When it comes to the body, there’s one golden rule to always remember: better out than in. One man should’ve remembered before he decided to test out holding in a sneeze. What did he learn from his experiment? If you value the state of your throat, don’t do it!
A rare case
Imagine the doctor’s confusion when this 34-year-old man walked into a Leicester hospital with a ruptured pharynx... after just holding in a sneeze. After successfully holding in the explosion of air, the man immediately felt a popping sensation in his neck which then began to quickly swell up. Soon thereafter, the man developed difficulties swallowing and even lost his voice, according to reports in BMJ Case Reports.
ENT specialists likened his situation to that of Boerhaave Syndrome, which brings about oesophagal tearing due to excessive vomiting. During the examination, doctors observed a cracking noise emanating from his throat and upon verification via x-ray found it was, in fact, the pharynx that was punctured, allowing air to be blown into the soft tissues of the throat.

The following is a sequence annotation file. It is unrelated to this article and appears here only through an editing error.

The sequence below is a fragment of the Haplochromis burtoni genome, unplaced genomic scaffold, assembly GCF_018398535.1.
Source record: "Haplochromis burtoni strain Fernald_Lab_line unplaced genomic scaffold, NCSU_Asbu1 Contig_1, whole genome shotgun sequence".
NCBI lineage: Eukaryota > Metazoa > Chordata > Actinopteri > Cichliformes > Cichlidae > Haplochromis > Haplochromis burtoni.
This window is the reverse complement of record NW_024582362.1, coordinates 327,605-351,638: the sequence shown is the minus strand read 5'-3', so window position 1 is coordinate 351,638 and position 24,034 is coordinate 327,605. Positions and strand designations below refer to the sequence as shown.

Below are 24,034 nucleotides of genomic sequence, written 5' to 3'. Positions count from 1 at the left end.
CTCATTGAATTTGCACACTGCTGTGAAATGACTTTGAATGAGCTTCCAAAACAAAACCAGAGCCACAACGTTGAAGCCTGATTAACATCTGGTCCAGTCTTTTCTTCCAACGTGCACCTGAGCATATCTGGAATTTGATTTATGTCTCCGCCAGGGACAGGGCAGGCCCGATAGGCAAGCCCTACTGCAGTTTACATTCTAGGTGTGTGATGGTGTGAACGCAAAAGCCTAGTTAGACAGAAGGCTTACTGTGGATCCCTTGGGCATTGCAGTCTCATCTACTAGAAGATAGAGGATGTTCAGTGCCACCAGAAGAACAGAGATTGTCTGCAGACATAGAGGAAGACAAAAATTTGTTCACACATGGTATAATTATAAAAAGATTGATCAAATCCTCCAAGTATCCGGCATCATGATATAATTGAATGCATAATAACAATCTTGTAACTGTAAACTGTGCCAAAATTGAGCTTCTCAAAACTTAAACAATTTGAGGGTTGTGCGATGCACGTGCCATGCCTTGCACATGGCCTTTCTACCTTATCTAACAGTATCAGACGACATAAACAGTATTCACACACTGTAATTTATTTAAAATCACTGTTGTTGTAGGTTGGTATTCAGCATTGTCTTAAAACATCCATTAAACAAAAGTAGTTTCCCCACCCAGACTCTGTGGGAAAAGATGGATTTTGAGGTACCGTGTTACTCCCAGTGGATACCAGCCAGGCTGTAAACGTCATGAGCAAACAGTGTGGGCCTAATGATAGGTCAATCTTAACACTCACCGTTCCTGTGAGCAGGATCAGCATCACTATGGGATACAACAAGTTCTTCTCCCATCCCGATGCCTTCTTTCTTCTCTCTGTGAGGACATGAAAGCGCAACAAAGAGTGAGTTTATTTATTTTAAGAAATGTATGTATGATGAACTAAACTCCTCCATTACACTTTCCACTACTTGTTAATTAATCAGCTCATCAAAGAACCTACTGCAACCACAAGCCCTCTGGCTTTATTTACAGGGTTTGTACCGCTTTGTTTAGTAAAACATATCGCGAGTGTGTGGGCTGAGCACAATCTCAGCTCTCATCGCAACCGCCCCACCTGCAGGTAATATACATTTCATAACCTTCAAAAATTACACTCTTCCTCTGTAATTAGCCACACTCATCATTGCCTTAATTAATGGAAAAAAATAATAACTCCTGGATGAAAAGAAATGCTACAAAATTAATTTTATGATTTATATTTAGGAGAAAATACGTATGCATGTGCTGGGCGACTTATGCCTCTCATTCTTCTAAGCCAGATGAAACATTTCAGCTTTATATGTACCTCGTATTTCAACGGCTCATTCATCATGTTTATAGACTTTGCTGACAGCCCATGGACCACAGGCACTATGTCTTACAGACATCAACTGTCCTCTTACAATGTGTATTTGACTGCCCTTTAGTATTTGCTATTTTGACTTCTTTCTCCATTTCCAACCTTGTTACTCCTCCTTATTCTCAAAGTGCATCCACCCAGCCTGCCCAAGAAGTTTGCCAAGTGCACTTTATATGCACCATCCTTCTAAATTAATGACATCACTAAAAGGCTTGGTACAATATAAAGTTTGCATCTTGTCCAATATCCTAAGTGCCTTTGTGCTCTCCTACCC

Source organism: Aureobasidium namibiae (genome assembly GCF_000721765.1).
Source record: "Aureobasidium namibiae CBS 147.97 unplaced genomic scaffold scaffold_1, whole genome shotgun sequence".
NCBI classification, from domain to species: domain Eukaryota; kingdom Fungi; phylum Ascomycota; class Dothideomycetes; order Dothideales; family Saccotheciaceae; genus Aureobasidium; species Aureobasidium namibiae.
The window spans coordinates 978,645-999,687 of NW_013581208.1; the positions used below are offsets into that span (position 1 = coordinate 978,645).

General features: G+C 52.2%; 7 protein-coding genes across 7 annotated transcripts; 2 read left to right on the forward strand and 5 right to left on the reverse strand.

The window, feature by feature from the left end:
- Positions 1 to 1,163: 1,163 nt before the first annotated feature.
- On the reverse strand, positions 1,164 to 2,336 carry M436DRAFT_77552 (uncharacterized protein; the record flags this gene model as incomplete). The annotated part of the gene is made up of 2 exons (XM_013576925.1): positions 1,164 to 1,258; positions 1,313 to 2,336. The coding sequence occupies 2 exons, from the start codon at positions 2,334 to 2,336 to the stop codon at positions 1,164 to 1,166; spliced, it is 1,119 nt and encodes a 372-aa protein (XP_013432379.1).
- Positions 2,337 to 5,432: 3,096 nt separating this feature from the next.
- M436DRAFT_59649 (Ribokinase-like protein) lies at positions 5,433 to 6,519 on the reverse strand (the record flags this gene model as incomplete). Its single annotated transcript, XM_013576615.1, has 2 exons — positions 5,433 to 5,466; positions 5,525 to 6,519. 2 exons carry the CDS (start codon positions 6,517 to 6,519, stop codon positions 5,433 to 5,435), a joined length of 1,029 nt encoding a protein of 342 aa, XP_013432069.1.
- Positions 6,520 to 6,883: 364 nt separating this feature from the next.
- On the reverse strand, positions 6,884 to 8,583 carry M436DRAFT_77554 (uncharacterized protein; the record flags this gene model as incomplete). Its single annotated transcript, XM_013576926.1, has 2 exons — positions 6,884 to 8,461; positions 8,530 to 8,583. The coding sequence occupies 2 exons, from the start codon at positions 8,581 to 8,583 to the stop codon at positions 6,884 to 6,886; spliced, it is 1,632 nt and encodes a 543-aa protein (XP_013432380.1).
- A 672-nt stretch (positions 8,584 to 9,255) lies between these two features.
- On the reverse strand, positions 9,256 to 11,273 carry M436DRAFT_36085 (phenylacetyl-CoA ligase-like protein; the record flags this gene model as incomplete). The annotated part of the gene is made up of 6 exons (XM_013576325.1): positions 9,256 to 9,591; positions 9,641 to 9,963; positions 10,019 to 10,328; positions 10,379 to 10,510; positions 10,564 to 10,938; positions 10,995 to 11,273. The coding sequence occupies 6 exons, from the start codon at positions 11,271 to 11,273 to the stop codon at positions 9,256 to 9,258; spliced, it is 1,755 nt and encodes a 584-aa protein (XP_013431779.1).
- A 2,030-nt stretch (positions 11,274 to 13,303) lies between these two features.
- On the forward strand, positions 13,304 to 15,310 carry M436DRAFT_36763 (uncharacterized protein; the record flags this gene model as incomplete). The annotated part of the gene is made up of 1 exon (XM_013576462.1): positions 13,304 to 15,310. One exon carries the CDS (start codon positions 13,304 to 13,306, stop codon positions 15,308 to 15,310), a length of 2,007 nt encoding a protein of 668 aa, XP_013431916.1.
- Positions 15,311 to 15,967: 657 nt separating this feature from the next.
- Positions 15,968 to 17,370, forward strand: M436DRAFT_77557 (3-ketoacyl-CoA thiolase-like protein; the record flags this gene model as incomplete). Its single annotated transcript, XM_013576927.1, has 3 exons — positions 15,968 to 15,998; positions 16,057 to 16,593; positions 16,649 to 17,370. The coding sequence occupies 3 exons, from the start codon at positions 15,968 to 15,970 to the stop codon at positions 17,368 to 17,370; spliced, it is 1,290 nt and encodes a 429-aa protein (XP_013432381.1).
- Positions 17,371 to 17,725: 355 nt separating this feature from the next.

Though this kind of case is very rare, it’s not the first time a sneeze provoking an injury has popped up in the news. One such case saw a 38-year-old man tear his larynx in a similar fashion, and another actually saw a man becoming temporarily paralysed post-sneeze. Diagnosis for the latter: two fractured vertebrae!
Sneezing: serious business
As silly as it sounds, sneezing is quite an explosive act. In a just a brief instant, our bodies are capable of projecting air at a speed of 4.5 m/s, or 10 mph. When the act of sneezing is held in like in the case of this man, the amount of pressure exerted can reach as high as 38 times higher than a normal sneeze: equivalent to a full-blown punch to the throat. It’s best to exercise caution when feeling a sneeze coming on.
The best method is to simply let the sneeze come out. In the case of germs, just make sure to sneeze into either your elbow or shoulder to minimize the chance of spreading. This way, you’re protecting yourself and those around you. Specialists at University Hospitals of Leicester concluded:
Halting sneezing via blocking (the) nostrils and mouth is a dangerous manoeuvre and should be avoided. It may lead to numerous complications, such as pneumomediastinum (air trapped in the chest between both lungs), perforation of the tympanic membrane (perforated eardrum), and even rupture of a cerebral aneurysm (ballooning blood vessel in the brain).
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